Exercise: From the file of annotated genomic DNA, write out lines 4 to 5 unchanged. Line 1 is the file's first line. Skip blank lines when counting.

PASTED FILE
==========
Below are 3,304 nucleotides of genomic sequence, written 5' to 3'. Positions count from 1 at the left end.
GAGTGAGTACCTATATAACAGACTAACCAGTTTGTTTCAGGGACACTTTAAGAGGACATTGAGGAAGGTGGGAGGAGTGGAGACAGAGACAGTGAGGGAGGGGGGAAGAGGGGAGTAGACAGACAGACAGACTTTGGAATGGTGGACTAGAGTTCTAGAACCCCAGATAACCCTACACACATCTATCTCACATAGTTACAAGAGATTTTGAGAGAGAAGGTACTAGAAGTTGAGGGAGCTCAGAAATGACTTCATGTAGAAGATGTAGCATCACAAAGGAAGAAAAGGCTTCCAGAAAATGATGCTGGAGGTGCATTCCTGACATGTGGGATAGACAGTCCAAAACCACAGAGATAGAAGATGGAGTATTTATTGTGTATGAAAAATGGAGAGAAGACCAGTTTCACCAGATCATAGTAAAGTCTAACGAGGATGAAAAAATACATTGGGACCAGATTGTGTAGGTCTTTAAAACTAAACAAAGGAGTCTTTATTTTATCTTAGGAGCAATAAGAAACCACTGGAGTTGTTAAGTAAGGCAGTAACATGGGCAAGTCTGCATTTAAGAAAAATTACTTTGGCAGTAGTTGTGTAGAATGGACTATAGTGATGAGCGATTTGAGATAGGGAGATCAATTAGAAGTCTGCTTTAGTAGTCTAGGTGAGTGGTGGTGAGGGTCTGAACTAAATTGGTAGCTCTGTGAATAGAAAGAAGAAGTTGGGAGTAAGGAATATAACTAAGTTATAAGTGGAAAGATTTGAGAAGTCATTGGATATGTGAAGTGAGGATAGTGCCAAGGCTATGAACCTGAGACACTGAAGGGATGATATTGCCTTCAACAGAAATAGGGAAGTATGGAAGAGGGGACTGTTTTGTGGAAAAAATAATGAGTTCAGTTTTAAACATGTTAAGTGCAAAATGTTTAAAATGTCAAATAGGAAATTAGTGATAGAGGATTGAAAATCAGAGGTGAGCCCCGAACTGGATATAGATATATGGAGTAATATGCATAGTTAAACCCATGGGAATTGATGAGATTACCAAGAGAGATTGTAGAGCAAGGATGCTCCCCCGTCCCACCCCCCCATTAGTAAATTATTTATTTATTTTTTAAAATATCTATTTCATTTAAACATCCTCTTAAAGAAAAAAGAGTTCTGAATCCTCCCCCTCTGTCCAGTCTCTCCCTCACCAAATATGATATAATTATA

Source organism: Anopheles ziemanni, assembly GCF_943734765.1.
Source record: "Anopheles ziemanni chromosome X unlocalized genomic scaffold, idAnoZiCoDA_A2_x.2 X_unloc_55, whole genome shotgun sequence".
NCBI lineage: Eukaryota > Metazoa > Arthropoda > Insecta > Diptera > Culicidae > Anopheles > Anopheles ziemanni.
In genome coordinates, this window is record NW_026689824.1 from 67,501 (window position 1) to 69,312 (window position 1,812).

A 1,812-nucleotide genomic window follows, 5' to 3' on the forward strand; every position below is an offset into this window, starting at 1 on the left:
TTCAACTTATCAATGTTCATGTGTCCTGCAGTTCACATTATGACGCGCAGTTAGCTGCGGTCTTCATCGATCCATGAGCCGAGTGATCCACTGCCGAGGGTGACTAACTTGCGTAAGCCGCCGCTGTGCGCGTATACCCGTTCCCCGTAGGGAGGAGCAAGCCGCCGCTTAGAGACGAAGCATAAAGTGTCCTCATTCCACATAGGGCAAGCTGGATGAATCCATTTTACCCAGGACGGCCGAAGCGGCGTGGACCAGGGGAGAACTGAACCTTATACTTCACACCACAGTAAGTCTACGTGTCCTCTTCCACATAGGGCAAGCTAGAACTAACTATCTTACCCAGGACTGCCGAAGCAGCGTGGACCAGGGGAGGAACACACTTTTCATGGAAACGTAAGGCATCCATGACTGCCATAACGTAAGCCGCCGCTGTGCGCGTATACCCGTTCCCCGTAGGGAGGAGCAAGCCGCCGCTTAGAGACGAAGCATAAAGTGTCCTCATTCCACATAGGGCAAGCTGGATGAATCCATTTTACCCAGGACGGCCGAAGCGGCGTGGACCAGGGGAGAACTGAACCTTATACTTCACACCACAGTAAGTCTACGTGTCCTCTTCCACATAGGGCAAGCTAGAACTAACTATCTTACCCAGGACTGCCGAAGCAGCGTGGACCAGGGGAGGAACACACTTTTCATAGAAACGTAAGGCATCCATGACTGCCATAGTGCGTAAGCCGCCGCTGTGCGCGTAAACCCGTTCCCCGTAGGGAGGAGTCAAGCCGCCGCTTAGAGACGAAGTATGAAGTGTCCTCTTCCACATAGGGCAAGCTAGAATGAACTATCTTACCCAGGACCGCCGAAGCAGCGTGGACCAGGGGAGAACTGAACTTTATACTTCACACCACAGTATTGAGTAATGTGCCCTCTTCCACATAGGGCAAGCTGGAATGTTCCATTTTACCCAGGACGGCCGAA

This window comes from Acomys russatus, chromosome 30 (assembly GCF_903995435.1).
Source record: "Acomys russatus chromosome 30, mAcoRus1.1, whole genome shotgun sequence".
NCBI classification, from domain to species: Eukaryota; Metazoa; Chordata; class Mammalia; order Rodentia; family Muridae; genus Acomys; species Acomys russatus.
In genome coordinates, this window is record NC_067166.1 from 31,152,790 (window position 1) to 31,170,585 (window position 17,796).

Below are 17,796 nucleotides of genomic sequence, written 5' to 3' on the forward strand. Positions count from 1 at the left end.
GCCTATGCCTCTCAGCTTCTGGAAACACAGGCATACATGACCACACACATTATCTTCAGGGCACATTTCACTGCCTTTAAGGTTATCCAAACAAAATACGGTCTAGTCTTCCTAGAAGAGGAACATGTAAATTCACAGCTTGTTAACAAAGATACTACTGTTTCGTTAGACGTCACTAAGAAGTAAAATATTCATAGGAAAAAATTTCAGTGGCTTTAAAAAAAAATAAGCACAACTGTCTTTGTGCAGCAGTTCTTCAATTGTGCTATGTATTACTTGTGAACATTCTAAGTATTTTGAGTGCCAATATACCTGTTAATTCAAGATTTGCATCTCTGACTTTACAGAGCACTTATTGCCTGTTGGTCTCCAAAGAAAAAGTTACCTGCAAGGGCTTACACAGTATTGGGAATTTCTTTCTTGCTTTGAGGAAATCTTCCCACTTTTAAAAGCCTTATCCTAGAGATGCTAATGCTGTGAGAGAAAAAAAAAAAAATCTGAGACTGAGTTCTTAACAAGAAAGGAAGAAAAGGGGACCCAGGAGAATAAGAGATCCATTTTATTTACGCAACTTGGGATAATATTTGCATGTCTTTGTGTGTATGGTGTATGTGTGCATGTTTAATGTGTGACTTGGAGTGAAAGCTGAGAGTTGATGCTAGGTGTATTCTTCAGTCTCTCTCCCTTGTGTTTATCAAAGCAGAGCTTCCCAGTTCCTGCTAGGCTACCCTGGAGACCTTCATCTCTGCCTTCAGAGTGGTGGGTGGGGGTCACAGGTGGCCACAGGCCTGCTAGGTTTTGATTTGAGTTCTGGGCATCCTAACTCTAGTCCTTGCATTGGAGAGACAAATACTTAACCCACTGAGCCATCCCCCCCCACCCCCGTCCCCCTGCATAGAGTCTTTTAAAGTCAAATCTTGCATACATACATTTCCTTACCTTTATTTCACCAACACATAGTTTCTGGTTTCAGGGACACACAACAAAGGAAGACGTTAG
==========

Source record: "Anopheles ziemanni chromosome X unlocalized genomic scaffold, idAnoZiCoDA_A2_x.2 X_unloc_55, whole genome shotgun sequence".
NCBI lineage: Eukaryota > Metazoa > Arthropoda > Insecta > Diptera > Culicidae > Anopheles > Anopheles ziemanni.